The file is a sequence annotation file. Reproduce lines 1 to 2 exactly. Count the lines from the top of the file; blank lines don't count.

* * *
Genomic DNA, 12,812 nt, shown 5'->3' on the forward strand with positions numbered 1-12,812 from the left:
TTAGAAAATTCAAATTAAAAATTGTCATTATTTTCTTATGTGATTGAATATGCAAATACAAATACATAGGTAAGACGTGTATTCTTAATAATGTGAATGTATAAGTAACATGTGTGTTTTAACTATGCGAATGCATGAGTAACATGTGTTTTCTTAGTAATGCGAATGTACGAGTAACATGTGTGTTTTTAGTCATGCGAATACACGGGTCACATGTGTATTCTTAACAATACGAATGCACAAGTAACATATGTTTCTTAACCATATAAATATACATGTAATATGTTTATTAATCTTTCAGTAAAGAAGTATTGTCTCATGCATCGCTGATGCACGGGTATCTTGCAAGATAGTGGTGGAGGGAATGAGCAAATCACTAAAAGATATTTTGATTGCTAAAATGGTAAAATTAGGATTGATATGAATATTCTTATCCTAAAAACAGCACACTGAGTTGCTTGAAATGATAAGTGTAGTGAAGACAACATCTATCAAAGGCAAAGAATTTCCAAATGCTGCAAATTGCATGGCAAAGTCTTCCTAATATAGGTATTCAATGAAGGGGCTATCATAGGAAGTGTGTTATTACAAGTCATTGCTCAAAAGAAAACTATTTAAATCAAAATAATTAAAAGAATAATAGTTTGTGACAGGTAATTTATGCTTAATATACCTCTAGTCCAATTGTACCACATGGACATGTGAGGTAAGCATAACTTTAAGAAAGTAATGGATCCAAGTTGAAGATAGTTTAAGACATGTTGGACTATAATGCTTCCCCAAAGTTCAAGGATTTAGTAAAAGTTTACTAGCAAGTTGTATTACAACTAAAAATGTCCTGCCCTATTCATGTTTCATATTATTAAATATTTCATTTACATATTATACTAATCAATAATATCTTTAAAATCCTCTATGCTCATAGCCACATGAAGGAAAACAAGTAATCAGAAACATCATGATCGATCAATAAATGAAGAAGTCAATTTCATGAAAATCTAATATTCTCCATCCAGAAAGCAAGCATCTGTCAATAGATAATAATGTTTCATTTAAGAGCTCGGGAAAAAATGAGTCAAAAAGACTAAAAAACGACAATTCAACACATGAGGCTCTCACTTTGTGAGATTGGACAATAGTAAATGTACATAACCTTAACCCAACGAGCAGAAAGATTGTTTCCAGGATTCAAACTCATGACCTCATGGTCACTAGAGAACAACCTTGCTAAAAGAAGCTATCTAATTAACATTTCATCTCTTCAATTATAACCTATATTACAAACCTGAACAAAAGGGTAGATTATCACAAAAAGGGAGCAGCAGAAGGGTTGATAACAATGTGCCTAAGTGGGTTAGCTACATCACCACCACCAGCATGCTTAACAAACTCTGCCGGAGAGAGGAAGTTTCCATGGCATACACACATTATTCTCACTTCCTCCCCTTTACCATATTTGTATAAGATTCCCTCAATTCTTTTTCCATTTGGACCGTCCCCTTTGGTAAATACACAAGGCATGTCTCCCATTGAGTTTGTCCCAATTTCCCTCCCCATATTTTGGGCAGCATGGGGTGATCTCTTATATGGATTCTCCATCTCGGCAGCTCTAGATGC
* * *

Genomic DNA, 12,812 nt, shown 5'->3' on the forward strand with positions numbered 1-12,812 from the left:
TTAGAAAATTCAAATTAAAAATTGTCATTATTTTCTTATGTGATTGAATATGCAAATACAAATACATAGGTAAGACGTGTATTCTTAATAATGTGAATGTATAAGTAACATGTGTGTTTTAACTATGCGAATGCATGAGTAACATGTGTTTTCTTAGTAATGCGAATGTACGAGTAACATGTGTGTTTTTAGTCATGCGAATACACGGGTCACATGTGTATTCTTAACAATACGAATGCACAAGTAACATATGTTTCTTAACCATATAAATATACATGTAATATGTTTATTAATCTTTCAGTAAAGAAGTATTGTCTCATGCATCGCTGATGCACGGGTATCTTGCAAGATAGTGGTGGAGGGAATGAGCAAATCACTAAAAGATATTTTGATTGCTAAAATGGTAAAATTAGGATTGATATGAATATTCTTATCCTAAAAACAGCACACTGAGTTGCTTGAAATGATAAGTGTAGTGAAGACAACATCTATCAAAGGCAAAGAATTTCCAAATGCTGCAAATTGCATGGCAAAGTCTTCCTAATATAGGTATTCAATGAAGGGGCTATCATAGGAAGTGTGTTATTACAAGTCATTGCTCAAAAGAAAACTATTTAAATCAAAATAATTAAAAGAATAATAGTTTGTGACAGGTAATTTATGCTTAATATACCTCTAGTCCAATTGTACCACATGGACATGTGAGGTAAGCATAACTTTAAGAAAGTAATGGATCCAAGTTGAAGATAGTTTAAGACATGTTGGACTATAATGCTTCCCCAAAGTTCAAGGATTTAGTAAAAGTTTACTAGCAAGTTGTATTACAACTAAAAATGTCCTGCCCTATTCATGTTTCATATTATTAAATATTTCATTTACATATTATACTAATCAATAATATCTTTAAAATCCTCTATGCTCATAGCCACATGAAGGAAAACAAGTAATCAGAAACATCATGATCGATCAATAAATGAAGAAGTCAATTTCATGAAAATCTAATATTCTCCATCCAGAAAGCAAGCATCTGTCAATAGATAATAATGTTTCATTTAAGAGCTCGGGAAAAAATGAGTCAAAAAGACTAAAAAACGACAATTCAACACATGAGGCTCTCACTTTGTGAGATTGGACAATAGTAAATGTACATAACCTTAACCCAACGAGCAGAAAGATTGTTTCCAGGATTCAAACTCATGACCTCATGGTCACTAGAGAACAACCTTGCTAAAAGAAGCTATCTAATTAACATTTCATCTCTTCAATTATAACCTATATTACAAACCTGAACAAAAGGGTAGATTATCACAAAAAGGGAGCAGCAGAAGGGTTGATAACAATGTGCCTAAGTGGGTTAGCTACATCACCACCACCAGCATGCTTAACAAACTCTGCCGGAGAGAGGAAGTTTCCATGGCATACACACATTATTCTCACTTCCTCCCCTTTACCATATTTGTATAAGATTCCCTCAATTCTTTTTCCATTTGGACCGTCCCCTTTGGTAAATACACAAGGCATGTCTCCCATTGAGTTTGTCCCAATTTCCCTCCCCATATTTTGGGCAGCATGGGGTGATCTCTTATATGGATTCTCCATCTCGGCAGCTCTAGATGC